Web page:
Glen Ashdale Falls 2017




Honouring my Inner Child

My living room is twice as sunny with the new door (photos soon). Today is one of those absolutely perfect autumn days, coincidentally the birthday of my youngest son.

I’m still giggling after a coffee hour this morning with four members of the Brodick Nursery (age 4) who are joining us for the next six Fridays in a sort of intergenerational session based on the recent Channel 4 programme. The chat round the table was relaxed as we all decorated funky figures which were then folded into cress planters and now stand proudly on the window sill. Watch this space! Full marks to Ann, Bobbi & Lorraine for bringing the children round on this stunning day and we all agreed we look forward to next week. I may ask for some help with a tabletop Duplo next week as it was a tad impossible for me to crawl around the floor.

Other news from Glen Estate was the very welcome news that the Lottery has awarded the Tenants’ Association a grant of £10,000 towards “Learning and Laughter at Glen Estate” a year-long programme for pleasure and learning new skills which are designed to combat Alzheimers and break isolation in older people in the community. Sometimes it is really worth slogging through the application process and finding the right words to explain what you want to do.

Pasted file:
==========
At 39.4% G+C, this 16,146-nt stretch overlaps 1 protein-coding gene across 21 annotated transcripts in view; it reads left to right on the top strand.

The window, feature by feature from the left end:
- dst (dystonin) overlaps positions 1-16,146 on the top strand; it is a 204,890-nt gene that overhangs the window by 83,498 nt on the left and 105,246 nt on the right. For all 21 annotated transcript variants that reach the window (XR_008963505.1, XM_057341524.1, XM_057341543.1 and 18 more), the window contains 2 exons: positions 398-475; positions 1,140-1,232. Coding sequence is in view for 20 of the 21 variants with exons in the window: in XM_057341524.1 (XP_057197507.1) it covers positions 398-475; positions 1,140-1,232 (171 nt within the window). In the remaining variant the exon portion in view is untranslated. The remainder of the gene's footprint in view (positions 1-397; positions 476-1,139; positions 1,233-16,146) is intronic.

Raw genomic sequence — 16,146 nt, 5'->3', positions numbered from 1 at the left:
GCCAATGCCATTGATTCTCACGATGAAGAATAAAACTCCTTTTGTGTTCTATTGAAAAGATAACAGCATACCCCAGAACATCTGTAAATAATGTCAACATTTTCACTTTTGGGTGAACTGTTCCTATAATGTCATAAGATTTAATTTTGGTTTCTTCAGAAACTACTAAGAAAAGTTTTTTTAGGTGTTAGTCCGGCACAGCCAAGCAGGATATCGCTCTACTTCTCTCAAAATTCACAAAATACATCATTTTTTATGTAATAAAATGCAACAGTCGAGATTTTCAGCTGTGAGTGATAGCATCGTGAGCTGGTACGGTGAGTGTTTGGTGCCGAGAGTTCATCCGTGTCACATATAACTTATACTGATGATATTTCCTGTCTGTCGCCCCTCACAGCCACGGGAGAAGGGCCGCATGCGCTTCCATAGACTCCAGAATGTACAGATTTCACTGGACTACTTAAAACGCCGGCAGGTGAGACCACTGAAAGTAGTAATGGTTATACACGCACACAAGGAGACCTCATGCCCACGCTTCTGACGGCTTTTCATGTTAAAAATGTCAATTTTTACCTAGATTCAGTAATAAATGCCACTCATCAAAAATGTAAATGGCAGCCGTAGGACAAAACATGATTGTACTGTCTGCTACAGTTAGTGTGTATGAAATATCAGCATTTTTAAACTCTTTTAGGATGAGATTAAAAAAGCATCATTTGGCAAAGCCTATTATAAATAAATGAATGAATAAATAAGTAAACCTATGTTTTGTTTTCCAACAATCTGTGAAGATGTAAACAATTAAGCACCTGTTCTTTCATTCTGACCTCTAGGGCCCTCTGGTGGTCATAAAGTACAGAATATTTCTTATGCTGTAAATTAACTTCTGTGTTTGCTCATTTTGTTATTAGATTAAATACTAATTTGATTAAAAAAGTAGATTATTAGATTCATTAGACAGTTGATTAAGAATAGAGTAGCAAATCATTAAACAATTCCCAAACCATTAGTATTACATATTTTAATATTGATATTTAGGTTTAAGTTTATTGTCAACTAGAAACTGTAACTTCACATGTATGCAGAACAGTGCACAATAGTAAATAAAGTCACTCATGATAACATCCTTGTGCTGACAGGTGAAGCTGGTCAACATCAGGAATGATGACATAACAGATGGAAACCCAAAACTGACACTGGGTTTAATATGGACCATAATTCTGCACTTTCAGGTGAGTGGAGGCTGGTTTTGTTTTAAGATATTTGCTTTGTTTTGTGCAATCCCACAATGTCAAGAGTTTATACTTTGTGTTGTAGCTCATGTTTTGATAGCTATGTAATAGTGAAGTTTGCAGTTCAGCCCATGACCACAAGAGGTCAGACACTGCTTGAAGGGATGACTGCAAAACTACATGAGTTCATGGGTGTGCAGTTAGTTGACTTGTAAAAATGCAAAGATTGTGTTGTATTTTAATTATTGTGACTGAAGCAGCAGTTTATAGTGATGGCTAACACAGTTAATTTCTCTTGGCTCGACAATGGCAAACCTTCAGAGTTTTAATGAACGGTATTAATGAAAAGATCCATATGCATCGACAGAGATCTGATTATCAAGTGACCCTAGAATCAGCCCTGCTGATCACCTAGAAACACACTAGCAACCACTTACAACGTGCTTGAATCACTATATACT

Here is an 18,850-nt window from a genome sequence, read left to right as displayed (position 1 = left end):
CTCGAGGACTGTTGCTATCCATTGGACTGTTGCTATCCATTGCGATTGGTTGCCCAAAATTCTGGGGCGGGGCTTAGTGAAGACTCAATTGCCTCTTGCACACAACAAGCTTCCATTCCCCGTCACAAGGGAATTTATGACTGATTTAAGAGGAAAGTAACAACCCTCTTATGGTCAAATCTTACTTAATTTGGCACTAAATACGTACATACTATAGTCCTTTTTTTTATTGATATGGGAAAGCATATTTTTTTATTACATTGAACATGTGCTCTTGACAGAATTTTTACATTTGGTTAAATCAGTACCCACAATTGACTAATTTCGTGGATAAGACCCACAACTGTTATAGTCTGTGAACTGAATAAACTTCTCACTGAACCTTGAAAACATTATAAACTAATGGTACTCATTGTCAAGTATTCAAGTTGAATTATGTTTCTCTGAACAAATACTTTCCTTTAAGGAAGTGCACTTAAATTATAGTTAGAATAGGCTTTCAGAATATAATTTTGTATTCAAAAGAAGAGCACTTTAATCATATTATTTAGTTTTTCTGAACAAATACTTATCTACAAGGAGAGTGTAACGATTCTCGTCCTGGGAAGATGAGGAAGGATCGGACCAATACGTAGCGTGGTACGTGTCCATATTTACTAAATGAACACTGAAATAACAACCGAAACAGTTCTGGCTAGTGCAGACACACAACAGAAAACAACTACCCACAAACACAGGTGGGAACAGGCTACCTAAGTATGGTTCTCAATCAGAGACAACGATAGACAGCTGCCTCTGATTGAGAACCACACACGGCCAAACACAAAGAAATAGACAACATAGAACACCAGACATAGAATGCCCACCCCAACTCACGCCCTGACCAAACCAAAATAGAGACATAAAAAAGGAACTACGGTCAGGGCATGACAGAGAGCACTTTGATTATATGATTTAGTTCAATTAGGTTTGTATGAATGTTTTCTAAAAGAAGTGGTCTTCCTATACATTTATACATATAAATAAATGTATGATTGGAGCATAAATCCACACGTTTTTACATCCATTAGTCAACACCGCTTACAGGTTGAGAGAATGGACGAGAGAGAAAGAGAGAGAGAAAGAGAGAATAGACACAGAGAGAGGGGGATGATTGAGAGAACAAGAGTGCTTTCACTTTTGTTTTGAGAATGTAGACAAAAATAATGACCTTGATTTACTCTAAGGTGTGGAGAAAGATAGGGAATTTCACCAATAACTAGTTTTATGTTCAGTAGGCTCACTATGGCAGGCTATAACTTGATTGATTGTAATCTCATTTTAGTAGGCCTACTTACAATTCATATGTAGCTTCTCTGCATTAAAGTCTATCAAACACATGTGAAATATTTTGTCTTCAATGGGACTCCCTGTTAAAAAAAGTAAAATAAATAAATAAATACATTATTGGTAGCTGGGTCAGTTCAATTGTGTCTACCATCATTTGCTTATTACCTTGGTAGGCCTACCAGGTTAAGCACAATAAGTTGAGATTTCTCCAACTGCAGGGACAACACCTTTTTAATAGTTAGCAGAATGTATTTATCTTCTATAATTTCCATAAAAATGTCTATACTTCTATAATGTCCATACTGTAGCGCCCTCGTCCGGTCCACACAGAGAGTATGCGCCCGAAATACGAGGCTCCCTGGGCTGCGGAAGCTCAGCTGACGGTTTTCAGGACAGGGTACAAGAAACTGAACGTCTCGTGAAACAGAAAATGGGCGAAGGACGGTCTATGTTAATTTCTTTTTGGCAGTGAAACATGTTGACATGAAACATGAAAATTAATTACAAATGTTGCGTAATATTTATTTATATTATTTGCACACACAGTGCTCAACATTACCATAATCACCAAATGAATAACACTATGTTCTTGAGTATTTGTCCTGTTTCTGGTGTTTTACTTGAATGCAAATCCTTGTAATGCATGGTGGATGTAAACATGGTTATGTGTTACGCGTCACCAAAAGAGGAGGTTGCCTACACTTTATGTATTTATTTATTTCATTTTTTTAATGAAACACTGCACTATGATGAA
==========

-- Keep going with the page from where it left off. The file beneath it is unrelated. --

All this makes being housebound fairly bearable though I am looking forward to next week when I have a go at walking with a stick. (the practice went OK) and finally get out to walk my new garden path and plan which pots are going where. Thanks to Gavin for making this possible. Even the thought of it lifts my spirits.



Permission to Underwhelm

Of course, being me, I would bring home a tummy bug from the hospital to complicate recovery and give me something else to think about apart from leg exercises.

In the typical spirit of ‘why me’? I’ve been asking in my prayers for understanding of why I have to take a tummy bug on board along with everything else.

Of course, the answer has been staring me in the face waiting for me to catch on that it’s OK now and then to slow down completely and just be overwhelmed. That unexpected trip to hospital with a broken hip was not in the ‘recovery from liver transplant’ programme. More like ten hurpling steps backward and a regroup and  a recognition that I was overwhelmed by the whole experience on top of the transplant recovery.